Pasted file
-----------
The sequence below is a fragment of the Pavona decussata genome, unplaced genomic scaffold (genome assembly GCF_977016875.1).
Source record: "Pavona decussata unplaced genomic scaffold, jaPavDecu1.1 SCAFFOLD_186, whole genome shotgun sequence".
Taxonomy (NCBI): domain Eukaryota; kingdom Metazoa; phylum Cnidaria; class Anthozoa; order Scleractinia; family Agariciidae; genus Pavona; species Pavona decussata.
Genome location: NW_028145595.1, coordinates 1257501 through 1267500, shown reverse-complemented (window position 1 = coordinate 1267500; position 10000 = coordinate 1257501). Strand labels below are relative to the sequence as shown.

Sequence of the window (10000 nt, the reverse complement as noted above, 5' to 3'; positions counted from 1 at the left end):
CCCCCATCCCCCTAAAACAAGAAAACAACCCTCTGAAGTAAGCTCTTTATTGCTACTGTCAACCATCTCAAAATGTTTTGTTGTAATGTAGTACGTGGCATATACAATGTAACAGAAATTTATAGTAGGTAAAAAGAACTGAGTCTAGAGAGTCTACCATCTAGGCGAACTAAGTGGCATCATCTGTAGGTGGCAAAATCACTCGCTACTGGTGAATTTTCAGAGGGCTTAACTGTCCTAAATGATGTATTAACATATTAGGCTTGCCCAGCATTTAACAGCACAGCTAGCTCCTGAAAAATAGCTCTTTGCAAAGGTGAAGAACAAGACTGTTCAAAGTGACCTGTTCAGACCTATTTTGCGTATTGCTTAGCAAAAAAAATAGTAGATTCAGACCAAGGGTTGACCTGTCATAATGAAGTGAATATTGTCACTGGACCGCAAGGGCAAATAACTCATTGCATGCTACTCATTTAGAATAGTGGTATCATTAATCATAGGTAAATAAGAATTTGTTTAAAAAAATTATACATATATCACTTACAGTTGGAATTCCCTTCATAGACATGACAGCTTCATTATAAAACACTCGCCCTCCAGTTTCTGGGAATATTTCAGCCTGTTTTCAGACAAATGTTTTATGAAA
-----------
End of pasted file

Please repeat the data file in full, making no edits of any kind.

The sequence below is a fragment of the Pavona decussata genome, unplaced genomic scaffold (genome assembly GCF_977016875.1).
Source record: "Pavona decussata unplaced genomic scaffold, jaPavDecu1.1 SCAFFOLD_186, whole genome shotgun sequence".
Taxonomy (NCBI): domain Eukaryota; kingdom Metazoa; phylum Cnidaria; class Anthozoa; order Scleractinia; family Agariciidae; genus Pavona; species Pavona decussata.
Genome location: NW_028145595.1, coordinates 1257501 through 1267500, shown reverse-complemented (window position 1 = coordinate 1267500; position 10000 = coordinate 1257501). Strand labels below are relative to the sequence as shown.

Sequence of the window (10000 nt, the reverse complement as noted above, 5' to 3'; positions counted from 1 at the left end):
CCCCCATCCCCCTAAAACAAGAAAACAACCCTCTGAAGTAAGCTCTTTATTGCTACTGTCAACCATCTCAAAATGTTTTGTTGTAATGTAGTACGTGGCATATACAATGTAACAGAAATTTATAGTAGGTAAAAAGAACTGAGTCTAGAGAGTCTACCATCTAGGCGAACTAAGTGGCATCATCTGTAGGTGGCAAAATCACTCGCTACTGGTGAATTTTCAGAGGGCTTAACTGTCCTAAATGATGTATTAACATATTAGGCTTGCCCAGCATTTAACAGCACAGCTAGCTCCTGAAAAATAGCTCTTTGCAAAGGTGAAGAACAAGACTGTTCAAAGTGACCTGTTCAGACCTATTTTGCGTATTGCTTAGCAAAAAAAATAGTAGATTCAGACCAAGGGTTGACCTGTCATAATGAAGTGAATATTGTCACTGGACCGCAAGGGCAAATAACTCATTGCATGCTACTCATTTAGAATAGTGGTATCATTAATCATAGGTAAATAAGAATTTGTTTAAAAAAATTATACATATATCACTTACAGTTGGAATTCCCTTCATAGACATGACAGCTTCATTATAAAACACTCGCCCTCCAGTTTCTGGGAATATTTCAGCCTGTTTTCAGACAAATGTTTTATGAAA